Atlantic 10 Conference Preview: Is it finally Rhode Island’s time?

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Beginning in September and running up through November 11th, the first day of the regular season, College Basketball Talk will be unveiling the 2016-2017 NBCSports.com college hoops preview package.

Today, we are previewing the Atlantic 10 conference.

Rhode Island and Dayton may both end up in the top-25 to begin the season. That should give a good indicator on how strong the Atlantic 10 should be this season. Outside the Rams and Flyers, the A-10 offers a host of competitors – remember, this was a conference that had a three-way tie for first place last season – that should contend for NCAA Tournament bids. A year after the A-10 saw Saint Joseph’s forward DeAndre Bembry selected in the first round of the NBA Draft, the league could end up having the nation’s leading scorer in Davidson senior guard Jack Gibbs. The 2016-17 season should be another notable one for the 14-team league.

FIVE THINGS YOU NEED TO KNOW:

1. Mike Lonergan Fired: The biggest story of the offseason was Mike Lonergan, who led George Washington to an NCAA Tournament appearance and an NIT Championship in five seasons, being removed as head coach following reports of alleged verbal and emotional abuse of players. The athletic department announced that Maurice Joseph, 31, was named as the interim coach just eight days before the season began.

2. E.C. Matthews Back: E.C. Matthews’ junior season lasted a grand total of 10 minutes. The 6-foot-5 guard tore his ACL in the opener, which stunted the Rams’ hopes of earning the program’s first NCAA Tournament bid since 1999. Matthews, who averaged 16.9 points per game as a sophomore, will rejoin a backcourt that includes juniors Jarvis Garrett and Jared Terrell.

3. Transfers: Several Atlantic 10 teams should benefit from transfers this season. Dayton, who saw transfer Charles Cooke (James Madison) emerge as an all-conference guard last year, welcomes in Josh Cunningham, a former top-100 recruit who logged 30.3 minutes per game for Bradley during the 2014-15 season. He has the versatility to play both the three and four for the Flyers, an area of they need to fill after the departure of Dyshawn Pierre. Jared Sina, the Seton Hall transfer, should take over the point guard role for George Washington. Stanford Robinson, the former Indiana guard, adds depth to Rhode Island backcourt that includes E.C. Matthews, Jarvis Garrett and Jared Terrell. St. Bonaventure, a darkhorse in the A10, adds Matt Mobley, who poured 17.2 points per game as a sophomore at Central Connecticut State, to a backcourt headlined by Jaylen Adams.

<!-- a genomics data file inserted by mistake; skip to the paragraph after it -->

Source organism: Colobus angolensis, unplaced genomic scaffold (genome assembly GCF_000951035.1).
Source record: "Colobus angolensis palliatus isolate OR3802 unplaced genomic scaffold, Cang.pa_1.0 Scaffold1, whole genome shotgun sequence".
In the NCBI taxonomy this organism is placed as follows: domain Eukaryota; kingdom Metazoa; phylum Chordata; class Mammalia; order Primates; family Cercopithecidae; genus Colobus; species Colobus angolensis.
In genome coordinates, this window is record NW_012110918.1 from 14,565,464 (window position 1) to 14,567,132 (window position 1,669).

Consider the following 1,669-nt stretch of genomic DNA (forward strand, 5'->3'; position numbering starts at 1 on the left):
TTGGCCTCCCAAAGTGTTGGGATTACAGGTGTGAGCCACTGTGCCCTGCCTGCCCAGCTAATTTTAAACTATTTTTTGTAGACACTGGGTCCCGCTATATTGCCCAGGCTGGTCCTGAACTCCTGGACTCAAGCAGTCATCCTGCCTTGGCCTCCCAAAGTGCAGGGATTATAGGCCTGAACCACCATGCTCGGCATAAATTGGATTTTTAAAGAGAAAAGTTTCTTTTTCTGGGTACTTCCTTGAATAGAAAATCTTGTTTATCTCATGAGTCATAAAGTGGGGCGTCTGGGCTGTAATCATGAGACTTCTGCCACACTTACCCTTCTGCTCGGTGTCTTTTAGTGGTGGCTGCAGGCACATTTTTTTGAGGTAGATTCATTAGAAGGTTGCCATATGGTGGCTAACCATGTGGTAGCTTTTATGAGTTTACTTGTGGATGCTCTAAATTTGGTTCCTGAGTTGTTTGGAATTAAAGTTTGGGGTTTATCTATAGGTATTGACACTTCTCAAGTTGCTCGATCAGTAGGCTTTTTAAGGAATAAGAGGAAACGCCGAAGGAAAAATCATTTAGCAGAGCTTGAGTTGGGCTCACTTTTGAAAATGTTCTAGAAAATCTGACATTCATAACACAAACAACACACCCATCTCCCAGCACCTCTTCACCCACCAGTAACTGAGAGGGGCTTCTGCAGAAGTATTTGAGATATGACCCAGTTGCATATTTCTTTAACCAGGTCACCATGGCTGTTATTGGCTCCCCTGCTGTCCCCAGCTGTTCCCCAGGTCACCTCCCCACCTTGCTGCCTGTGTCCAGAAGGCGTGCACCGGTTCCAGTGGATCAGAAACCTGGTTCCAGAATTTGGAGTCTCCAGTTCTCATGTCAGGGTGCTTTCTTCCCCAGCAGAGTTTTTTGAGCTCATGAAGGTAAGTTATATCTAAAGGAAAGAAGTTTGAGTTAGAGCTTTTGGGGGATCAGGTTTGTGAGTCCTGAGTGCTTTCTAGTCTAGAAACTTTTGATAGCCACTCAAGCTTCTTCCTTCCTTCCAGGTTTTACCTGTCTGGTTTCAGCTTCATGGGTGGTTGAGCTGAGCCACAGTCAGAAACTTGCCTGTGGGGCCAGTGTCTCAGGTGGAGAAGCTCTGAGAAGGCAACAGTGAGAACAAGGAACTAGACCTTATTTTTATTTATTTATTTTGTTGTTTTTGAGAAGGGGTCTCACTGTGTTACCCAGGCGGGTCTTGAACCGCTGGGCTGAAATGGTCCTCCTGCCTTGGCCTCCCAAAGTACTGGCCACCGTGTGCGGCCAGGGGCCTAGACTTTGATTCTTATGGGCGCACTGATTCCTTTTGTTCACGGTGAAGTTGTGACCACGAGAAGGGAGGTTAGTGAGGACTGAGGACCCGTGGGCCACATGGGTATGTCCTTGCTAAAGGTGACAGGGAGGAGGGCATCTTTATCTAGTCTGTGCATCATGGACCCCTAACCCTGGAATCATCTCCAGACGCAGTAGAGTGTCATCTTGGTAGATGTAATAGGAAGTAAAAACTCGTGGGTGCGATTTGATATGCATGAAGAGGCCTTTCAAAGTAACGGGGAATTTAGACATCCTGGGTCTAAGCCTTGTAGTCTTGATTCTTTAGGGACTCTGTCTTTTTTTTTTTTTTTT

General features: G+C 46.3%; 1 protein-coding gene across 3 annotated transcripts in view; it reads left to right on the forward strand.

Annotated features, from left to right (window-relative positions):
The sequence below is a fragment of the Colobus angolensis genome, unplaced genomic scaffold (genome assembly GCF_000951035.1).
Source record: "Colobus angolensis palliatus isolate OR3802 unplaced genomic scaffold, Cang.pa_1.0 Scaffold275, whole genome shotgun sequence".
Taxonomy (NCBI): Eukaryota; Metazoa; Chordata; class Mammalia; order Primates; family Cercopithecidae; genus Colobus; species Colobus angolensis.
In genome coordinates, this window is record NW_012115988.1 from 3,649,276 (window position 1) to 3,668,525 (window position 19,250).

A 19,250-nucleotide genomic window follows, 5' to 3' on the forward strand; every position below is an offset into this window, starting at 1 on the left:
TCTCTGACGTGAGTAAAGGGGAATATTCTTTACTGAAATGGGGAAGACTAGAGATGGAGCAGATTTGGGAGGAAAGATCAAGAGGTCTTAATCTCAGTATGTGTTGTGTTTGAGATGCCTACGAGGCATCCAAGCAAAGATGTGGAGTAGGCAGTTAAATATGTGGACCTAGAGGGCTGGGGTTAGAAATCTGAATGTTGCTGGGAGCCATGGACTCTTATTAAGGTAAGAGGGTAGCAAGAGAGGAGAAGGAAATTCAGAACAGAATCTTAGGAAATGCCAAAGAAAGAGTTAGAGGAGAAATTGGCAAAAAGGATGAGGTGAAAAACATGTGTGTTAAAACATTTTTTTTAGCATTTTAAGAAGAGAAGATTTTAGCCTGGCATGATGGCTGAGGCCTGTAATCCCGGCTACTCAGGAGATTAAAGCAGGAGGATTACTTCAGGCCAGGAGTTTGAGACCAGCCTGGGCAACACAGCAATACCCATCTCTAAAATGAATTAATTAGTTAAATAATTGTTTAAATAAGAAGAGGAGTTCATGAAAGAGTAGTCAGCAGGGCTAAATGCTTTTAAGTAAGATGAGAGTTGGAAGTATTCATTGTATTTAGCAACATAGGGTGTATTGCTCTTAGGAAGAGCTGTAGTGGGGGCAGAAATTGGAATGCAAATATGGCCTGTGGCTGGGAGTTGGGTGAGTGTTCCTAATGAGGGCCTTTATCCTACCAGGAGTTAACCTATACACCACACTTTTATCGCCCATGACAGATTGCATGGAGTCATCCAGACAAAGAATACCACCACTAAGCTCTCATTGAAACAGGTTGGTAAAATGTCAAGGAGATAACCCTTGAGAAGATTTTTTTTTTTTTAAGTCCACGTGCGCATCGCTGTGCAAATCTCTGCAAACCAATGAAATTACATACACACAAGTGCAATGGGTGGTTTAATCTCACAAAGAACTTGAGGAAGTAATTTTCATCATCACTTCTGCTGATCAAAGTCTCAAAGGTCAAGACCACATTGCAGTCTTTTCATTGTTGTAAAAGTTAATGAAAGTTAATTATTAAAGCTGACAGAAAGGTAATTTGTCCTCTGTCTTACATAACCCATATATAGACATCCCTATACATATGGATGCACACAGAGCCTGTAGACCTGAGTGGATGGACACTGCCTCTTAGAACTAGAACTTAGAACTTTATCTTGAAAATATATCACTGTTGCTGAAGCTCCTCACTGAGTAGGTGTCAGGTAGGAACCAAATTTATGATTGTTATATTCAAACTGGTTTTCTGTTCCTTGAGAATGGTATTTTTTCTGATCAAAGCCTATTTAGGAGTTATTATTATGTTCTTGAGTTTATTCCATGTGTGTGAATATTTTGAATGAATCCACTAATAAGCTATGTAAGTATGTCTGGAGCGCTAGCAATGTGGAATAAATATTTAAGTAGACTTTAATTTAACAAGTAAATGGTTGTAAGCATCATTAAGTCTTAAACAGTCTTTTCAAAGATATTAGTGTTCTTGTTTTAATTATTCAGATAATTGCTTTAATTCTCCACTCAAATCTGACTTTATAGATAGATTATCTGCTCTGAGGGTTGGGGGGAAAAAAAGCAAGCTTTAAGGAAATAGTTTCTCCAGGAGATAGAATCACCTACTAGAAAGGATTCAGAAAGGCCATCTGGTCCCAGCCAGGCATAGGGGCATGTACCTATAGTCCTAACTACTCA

La Salle was the biggest benefactor of transfers. The Explorers added high-major transfers B.J. Johnson (Syracuse), Pookie Powell (Memphis) and Demetrius Henry (South Carolina) to a roster headlined by former transfer Jordan Price (Auburn).

4. Travis Ford Returns: Travis Ford took UMass to the NIT twice, ending as the runners-up in 2008, before taking the job at Oklahoma State. Nine years later, Ford is back in the Atlantic 10, this time taking over the rebuilding job that is Saint Louis. The Billikens were once the team to beat in the A-10. Ford will look to return to that status quickly. He has quickly made a presence on the recruiting trail by landing top-60 Jordan Goodwin.

5. NBCSN: More than 25 Atlantic 10 regular season games will be aired on NBCSN. That doesn’t include the A-10 second round and quarterfinals. All of these games will be streamed on NBCSports.com and the NBC Sports mobile app. The full schedule can be seen here.

MORE: 2016-17 Season Preview Coverage | Conference Previews | Preview Schedule

NEW YORK, NY - MARCH 11: Jack Gibbs #12 of the Davidson Wildcats celebrates a basket against the St. Bonaventure Bonnies during the Quarterfinals of the Atlantic 10 Basketball Tournament at the Barclays Center on March 11, 2016 in New York, New York. (Photo by Al Bello/Getty Images)
(Photo by Al Bello/Getty Images)

PRESEASON ATLANTIC 10 PLAYER OF THE YEAR: Jack Gibbs, Davidson